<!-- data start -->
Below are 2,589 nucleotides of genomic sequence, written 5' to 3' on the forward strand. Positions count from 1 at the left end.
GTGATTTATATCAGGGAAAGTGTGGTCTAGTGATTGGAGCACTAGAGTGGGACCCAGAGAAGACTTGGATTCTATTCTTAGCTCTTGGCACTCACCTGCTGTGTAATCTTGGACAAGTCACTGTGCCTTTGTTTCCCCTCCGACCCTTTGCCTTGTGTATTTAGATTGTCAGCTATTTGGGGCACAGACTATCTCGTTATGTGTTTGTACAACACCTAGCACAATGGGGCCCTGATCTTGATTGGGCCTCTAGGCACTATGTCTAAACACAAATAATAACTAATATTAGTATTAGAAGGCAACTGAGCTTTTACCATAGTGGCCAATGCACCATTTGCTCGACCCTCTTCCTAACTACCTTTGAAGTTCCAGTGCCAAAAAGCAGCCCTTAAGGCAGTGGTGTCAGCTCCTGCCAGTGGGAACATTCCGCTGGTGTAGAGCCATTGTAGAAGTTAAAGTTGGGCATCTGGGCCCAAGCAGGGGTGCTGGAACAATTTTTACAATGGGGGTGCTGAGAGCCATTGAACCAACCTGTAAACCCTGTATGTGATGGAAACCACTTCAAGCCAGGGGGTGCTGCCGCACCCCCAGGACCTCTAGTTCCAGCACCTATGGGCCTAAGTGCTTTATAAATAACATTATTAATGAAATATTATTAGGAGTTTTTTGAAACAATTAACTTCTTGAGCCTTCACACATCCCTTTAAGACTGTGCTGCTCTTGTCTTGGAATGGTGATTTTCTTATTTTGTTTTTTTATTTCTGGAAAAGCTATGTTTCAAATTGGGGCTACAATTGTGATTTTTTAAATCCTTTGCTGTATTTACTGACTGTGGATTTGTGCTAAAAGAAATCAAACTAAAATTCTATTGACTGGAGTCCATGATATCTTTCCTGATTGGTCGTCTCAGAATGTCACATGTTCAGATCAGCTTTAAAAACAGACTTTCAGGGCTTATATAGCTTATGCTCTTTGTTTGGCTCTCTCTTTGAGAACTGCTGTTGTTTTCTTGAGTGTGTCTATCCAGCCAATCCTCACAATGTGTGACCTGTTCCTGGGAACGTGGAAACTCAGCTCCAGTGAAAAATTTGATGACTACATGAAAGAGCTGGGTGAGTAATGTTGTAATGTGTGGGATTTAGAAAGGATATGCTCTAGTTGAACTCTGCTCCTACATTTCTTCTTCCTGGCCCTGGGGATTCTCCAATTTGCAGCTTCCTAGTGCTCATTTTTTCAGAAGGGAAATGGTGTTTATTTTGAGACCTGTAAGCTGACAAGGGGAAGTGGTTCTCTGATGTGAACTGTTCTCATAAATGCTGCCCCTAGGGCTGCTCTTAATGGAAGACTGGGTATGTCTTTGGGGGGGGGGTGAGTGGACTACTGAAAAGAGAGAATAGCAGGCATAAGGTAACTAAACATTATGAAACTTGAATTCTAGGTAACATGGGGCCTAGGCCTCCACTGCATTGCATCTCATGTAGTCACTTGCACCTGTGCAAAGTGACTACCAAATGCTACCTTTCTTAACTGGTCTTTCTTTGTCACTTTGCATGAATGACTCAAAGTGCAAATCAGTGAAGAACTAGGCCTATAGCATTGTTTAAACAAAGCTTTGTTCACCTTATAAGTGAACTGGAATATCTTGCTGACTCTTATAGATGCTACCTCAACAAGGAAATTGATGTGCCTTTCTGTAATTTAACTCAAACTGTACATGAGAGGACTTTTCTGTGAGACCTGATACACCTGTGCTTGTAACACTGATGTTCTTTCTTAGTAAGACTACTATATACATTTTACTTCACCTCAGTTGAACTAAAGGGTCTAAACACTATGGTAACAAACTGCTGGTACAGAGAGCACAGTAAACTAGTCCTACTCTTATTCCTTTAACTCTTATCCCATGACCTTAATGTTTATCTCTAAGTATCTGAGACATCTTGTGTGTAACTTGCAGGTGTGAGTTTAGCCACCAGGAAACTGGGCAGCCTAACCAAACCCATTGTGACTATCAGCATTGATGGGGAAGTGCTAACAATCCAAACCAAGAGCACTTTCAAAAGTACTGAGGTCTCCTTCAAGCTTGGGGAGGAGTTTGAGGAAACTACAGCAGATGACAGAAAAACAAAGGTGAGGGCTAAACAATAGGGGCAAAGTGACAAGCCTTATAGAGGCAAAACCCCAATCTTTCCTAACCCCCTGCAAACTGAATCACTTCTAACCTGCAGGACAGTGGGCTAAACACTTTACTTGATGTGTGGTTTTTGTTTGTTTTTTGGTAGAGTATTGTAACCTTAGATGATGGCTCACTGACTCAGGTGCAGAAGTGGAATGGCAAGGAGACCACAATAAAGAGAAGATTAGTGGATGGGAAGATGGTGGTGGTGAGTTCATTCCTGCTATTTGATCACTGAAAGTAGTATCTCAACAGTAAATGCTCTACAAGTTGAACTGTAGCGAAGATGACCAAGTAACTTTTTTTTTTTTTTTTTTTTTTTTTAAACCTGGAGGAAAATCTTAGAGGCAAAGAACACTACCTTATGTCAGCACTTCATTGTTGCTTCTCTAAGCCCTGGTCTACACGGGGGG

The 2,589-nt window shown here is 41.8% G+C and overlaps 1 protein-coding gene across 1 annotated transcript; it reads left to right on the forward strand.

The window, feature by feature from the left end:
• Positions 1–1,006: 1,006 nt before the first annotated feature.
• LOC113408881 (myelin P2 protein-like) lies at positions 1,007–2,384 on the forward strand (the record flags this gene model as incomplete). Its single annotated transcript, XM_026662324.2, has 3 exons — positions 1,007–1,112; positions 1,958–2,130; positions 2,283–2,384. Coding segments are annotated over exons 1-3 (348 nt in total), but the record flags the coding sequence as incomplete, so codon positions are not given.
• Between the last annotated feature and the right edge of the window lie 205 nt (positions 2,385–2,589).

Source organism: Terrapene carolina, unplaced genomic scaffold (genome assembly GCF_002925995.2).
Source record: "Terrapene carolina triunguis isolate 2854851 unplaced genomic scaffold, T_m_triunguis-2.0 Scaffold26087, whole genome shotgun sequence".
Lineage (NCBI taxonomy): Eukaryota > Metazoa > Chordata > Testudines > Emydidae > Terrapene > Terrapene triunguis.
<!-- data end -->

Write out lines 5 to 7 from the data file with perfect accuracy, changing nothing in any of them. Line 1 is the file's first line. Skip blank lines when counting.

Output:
• Positions 1–1,006: 1,006 nt before the first annotated feature.
• LOC113408881 (myelin P2 protein-like) lies at positions 1,007–2,384 on the forward strand (the record flags this gene model as incomplete). Its single annotated transcript, XM_026662324.2, has 3 exons — positions 1,007–1,112; positions 1,958–2,130; positions 2,283–2,384. Coding segments are annotated over exons 1-3 (348 nt in total), but the record flags the coding sequence as incomplete, so codon positions are not given.
• Between the last annotated feature and the right edge of the window lie 205 nt (positions 2,385–2,589).